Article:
Amazon unveils 96-core ARM Graviton4 CPU and Trainium2 AI chip

Next generation custom server chips for Amazon AWS cloud

Last month, Microsoft unveiled their first custom processors being developed for datacenter and Azure services. Also Amazon, which was the first of these US hyperscalers to go the custom hardware route, is now launching new CPUs for its servers. And with it Trainium2, already the second generation of an in-house developed AI accelerator. Amazon also revealed that it has already produced over two million of its CPUs.

Graviton4: 96-core ARM Neoverse V2

Amazon released its first ARM processor for servers in 2018, back then it was more of a proof-of-concept SoC. The fundamental change was the use of ARM’s Neoverse N1 licensed architecture (Graviton2 in 2019), after which Graviton3 switched to the more powerful Neoverse V1 cores last year. Now a new generation of custom processors for Amazon AWS has been announced – the Graviton4.

Graviton4 has 96 cores (50% more than the previous generation) and provides a 12-channel DDR5-5600 memory controller. It is therefore equal in channel count to AMD’s Epyc 9004 Genoa, but it officially supports faster memory, so it achieves higher bandwidth; however, the Epyc 9004 provides 2x as many threads thanks to SMT. The processor is again chiplet-based, but unlike AMD’s design it uses one large silicon die with CPU cores (probably 4nm) and several smaller IO chiplets around it, while AMD’s uses one large IO chiplet as the central unifying element and the cores are in small CPU chiplets connected to it.

Unfortunately, Amazon doesn’t share many more details. We don’t know what the core clock speed is, for example, and the architecture used hasn’t been named either. However, The Next Platform states that it should be Neoverse V2 cores with 2MB of L2 cache and 192MB of L3 cache overall. Neoverse V2 is a modification of the mobile Cortex-X3 core. It’s also the same foundation on which Nvidia’s processor is built.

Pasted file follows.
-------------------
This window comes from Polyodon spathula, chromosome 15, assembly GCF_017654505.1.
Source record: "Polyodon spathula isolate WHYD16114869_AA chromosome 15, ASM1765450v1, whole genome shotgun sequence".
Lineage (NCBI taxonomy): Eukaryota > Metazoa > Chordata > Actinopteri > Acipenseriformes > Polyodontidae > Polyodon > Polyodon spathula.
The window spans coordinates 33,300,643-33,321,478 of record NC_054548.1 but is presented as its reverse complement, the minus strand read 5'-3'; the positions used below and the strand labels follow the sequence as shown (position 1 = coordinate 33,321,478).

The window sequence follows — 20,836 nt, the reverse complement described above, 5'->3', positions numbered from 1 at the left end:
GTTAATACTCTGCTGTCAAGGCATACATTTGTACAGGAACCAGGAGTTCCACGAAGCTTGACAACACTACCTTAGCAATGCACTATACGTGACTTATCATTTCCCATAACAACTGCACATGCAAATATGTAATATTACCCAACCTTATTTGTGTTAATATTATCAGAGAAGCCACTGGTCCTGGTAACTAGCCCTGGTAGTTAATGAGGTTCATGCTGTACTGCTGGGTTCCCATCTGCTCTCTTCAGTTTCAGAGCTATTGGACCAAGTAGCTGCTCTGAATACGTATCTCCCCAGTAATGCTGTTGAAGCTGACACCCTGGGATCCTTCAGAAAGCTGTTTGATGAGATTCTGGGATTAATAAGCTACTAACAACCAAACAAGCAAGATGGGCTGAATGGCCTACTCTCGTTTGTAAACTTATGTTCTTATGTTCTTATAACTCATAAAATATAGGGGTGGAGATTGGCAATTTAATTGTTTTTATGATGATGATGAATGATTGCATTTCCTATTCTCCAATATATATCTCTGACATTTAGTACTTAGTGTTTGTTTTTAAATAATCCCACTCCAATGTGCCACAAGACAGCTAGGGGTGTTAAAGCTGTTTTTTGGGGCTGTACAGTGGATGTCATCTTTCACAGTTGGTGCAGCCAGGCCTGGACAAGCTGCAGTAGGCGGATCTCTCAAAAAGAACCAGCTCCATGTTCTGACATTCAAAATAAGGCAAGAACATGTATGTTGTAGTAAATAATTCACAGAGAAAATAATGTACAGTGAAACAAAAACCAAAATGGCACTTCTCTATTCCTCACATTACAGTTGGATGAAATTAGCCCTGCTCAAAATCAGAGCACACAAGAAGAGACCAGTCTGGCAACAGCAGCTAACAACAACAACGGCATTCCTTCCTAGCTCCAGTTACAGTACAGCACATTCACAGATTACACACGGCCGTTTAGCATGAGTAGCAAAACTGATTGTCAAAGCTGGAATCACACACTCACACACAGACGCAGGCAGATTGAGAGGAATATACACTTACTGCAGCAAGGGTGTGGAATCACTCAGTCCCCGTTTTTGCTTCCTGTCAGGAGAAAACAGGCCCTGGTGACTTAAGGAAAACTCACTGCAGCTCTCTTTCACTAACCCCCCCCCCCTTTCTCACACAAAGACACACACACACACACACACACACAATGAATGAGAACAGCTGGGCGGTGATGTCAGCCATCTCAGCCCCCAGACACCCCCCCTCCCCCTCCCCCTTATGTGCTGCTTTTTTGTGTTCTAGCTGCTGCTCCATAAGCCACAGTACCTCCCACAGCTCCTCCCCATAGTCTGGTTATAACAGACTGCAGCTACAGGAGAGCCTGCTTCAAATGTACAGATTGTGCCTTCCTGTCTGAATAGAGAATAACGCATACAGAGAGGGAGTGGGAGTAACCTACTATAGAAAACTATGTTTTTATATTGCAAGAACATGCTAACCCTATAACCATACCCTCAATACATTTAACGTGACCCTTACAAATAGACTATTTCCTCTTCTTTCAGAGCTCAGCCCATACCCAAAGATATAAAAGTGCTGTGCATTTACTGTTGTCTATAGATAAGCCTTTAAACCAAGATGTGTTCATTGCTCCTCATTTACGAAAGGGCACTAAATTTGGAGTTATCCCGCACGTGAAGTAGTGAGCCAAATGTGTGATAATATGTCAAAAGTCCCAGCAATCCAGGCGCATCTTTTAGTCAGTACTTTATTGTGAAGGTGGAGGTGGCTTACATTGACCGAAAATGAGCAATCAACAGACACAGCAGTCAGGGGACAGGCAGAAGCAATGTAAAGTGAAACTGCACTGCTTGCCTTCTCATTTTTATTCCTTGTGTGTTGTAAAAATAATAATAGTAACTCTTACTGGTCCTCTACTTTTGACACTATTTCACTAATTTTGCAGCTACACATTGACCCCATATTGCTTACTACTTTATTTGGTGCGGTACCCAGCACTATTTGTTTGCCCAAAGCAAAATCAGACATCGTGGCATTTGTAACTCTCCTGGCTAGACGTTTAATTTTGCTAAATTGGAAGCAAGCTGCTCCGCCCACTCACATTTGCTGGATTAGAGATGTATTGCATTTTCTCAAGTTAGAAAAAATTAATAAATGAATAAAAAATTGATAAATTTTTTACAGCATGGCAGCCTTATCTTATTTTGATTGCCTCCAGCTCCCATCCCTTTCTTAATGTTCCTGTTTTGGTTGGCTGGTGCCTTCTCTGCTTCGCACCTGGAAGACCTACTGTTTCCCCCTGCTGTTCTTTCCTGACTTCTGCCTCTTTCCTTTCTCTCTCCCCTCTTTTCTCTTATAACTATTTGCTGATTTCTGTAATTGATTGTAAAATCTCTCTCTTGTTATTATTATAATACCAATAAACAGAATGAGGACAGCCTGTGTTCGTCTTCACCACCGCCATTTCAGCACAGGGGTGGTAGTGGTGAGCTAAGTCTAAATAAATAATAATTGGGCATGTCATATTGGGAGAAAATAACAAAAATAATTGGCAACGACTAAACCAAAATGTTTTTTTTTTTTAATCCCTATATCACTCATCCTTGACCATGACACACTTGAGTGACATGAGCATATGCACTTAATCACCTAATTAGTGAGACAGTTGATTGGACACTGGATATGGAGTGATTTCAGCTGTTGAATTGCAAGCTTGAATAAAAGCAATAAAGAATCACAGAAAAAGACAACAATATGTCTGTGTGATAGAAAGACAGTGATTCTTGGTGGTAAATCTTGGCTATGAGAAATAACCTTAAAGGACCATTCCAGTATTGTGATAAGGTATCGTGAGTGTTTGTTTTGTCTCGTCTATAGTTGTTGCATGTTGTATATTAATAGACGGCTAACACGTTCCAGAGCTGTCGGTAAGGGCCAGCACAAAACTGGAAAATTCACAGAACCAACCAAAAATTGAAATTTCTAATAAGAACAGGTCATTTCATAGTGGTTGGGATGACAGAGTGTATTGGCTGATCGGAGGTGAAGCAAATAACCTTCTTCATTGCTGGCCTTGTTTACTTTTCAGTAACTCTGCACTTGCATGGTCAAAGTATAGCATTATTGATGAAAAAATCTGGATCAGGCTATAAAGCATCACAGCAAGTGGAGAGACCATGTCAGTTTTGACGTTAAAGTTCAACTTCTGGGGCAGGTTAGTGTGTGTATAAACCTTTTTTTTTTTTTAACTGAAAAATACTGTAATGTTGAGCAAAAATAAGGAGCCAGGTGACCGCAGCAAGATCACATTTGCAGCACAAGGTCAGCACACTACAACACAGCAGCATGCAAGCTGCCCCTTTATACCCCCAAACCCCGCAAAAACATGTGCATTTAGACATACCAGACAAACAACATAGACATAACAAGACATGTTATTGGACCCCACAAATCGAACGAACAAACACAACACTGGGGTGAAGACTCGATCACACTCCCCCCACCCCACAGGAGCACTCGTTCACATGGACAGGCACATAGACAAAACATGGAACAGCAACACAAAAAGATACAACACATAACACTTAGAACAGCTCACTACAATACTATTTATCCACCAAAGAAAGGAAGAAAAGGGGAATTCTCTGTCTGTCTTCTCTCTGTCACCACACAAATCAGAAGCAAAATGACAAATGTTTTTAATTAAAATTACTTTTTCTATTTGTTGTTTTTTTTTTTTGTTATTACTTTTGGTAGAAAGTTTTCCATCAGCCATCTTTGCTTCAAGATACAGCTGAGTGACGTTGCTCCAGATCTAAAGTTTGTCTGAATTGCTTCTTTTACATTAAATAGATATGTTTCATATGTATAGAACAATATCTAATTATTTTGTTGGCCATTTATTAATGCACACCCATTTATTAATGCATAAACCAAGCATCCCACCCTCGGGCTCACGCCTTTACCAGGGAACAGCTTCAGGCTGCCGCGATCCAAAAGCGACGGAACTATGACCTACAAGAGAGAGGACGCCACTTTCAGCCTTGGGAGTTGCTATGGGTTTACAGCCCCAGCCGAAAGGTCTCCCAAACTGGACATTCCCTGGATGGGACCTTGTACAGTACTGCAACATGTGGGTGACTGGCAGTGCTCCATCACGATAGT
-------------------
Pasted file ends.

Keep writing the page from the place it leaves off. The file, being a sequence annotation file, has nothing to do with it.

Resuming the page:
Amazon Graviton4 (Author: Amazon/AWS)

This core is already an architecture implementing the ARMv9 instruction set and SVE2 instruction support, but compared to the previous 256-bit V1 generation, the physical width of the SIMD units has been reduced to only 128 bits (i.e., like NEON/SSEx instructions), so it will likely not break records in raw SIMD compute performance (e.g., during scientific computing), especially if comparing Graviton4 against high-performance AVX-512 using x86 processors.

According to Amazon, Graviton4 has 30% better performance than Graviton3 in web applications, up to 40% better performance in database applications and 45% better performance in Java applications.

The processor will be available in EC2 R8g cloud instances. These, according to Amazon, will reach a maximum of 3x more threads than the current-gen R7g with Graviton3, which could mean that Graviton4 can now be run in a 2S configuration. These instances are only available for testing for now, commercial availability should come in the next few months.

Amazon Graviton4 (Author: Amazon/AWS)

Trainium2 against Nvidia

In addition to the processors, Amazon has also started working on its own AI accelerator design, a replacement for Nvidia’s GPUs designed to accelerate various AI applications (or train them). It is said to deliver up to 4x the performance of the previous first generation Trainium and up to twice the power efficiency.

Judging by the package shown, it should be an accelerator consisting of two symmetric computing chiplets, where each has an HBM memory in two packages. In total, the accelerator has 96GB of memory, so presumably 24GB packages are used.

Amazon Trainium2 (Author: Amazon / AWS)

Unfortunately, Amazon hasn’t revealed any other technical details here either. The original Trainium supported FP32, TF32, BF16, FP16, INT8 and FP8 neural network computations, with a claimed 190 TFLOPS performance in FP16/BF16 calculations. The quadruple for Trainium2 would mean 760 TFLOPS, but it is likely that the 4× is only meant as a ballpark figure.

In AWS server installations, Trainium2 is to be used in clusters of 16 accelerators and will be liquid cooled. Scaling is reportedly possible to even larger clusters of up to 100,000 accelerators, which could reportedly achieve performance of up to 65 EXAFLOPS (of course, only in AI operations, this is not a number comparable to the FP64 TFLOPS figures listed for supercomputers or FP32  general compute GPU performance figures).

Sources: The Next Platform, Serve The Home, Tom’s Hardware

English translation and edit by Jozef Dudáš


Flattr this!

Leave a Reply

Your email address will not be published. Required fields are marked *